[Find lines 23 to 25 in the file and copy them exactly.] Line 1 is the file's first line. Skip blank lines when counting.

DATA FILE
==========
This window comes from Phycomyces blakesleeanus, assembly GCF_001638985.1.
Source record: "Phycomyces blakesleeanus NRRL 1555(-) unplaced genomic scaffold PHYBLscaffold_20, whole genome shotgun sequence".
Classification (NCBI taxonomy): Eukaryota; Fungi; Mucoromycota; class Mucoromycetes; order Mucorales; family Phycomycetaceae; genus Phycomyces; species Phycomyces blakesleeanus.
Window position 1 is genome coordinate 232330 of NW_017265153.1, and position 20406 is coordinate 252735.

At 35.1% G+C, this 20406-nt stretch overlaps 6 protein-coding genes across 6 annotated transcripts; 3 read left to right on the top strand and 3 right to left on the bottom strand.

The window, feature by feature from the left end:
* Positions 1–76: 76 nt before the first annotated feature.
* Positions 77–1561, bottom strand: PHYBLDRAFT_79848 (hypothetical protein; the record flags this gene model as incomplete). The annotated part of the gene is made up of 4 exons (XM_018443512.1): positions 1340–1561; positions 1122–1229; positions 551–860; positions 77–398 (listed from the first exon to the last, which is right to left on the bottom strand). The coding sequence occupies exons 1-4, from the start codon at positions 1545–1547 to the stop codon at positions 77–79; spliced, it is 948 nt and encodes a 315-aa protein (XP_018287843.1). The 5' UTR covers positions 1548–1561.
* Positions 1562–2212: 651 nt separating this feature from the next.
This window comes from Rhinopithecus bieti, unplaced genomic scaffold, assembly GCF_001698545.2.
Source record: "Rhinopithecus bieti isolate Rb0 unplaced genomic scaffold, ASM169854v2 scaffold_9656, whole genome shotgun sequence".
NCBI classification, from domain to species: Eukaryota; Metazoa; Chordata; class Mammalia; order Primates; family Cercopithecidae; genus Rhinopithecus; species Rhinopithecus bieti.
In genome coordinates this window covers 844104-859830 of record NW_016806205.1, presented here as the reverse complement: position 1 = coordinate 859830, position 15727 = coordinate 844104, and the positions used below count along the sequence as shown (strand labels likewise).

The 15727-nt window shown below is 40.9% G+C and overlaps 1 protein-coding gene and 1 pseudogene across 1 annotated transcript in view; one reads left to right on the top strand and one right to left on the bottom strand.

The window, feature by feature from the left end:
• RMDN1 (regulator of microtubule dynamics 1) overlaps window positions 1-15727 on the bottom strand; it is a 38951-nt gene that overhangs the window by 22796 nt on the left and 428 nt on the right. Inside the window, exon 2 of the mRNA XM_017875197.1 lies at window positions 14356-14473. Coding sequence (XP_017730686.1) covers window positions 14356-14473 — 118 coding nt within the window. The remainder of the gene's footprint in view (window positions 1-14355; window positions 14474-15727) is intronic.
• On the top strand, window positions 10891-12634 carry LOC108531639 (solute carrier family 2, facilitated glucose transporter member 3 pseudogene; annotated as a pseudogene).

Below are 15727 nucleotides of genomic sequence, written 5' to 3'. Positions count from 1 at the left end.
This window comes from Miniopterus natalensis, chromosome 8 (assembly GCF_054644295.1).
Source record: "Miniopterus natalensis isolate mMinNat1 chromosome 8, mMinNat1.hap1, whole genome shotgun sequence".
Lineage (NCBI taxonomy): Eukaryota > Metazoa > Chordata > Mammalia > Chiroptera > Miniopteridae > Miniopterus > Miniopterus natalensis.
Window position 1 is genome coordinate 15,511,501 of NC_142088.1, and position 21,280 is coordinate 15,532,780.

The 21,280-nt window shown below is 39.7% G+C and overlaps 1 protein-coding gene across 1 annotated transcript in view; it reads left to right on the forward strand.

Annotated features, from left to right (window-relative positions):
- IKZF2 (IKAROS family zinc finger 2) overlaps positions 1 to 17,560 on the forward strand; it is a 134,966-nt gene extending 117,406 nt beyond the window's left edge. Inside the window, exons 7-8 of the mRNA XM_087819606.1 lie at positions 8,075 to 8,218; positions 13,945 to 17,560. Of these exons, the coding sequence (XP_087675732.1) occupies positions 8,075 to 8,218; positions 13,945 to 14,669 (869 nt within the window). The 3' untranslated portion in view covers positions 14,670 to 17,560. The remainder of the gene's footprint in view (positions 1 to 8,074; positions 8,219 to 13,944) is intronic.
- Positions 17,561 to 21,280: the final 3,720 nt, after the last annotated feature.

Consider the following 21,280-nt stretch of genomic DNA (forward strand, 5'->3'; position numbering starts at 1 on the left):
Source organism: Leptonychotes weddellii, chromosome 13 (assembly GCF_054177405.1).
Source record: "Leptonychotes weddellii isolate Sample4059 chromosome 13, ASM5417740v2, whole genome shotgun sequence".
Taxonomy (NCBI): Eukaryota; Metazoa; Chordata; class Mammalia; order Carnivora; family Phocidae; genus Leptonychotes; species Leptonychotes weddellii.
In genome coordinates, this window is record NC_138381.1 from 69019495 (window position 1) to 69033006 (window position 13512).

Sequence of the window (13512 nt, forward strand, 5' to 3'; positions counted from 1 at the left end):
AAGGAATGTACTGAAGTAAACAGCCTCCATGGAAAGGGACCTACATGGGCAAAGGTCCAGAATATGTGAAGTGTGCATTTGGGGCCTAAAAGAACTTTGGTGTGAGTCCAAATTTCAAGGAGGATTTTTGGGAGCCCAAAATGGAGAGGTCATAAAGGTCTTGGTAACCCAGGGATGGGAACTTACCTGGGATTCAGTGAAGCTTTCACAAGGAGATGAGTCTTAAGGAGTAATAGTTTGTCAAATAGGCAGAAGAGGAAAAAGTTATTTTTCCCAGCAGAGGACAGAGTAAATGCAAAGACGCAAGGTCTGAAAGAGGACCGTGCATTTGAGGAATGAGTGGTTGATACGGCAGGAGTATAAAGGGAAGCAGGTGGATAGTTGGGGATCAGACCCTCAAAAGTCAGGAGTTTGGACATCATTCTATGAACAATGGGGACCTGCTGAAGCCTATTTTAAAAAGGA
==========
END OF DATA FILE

The 21,280-nt window shown below is 39.7% G+C and overlaps 1 protein-coding gene across 1 annotated transcript in view; it reads left to right on the forward strand.

Annotated features, from left to right (window-relative positions):
- IKZF2 (IKAROS family zinc finger 2) overlaps positions 1 to 17,560 on the forward strand; it is a 134,966-nt gene extending 117,406 nt beyond the window's left edge. Inside the window, exons 7-8 of the mRNA XM_087819606.1 lie at positions 8,075 to 8,218; positions 13,945 to 17,560. Of these exons, the coding sequence (XP_087675732.1) occupies positions 8,075 to 8,218; positions 13,945 to 14,669 (869 nt within the window). The 3' untranslated portion in view covers positions 14,670 to 17,560. The remainder of the gene's footprint in view (positions 1 to 8,074; positions 8,219 to 13,944) is intronic.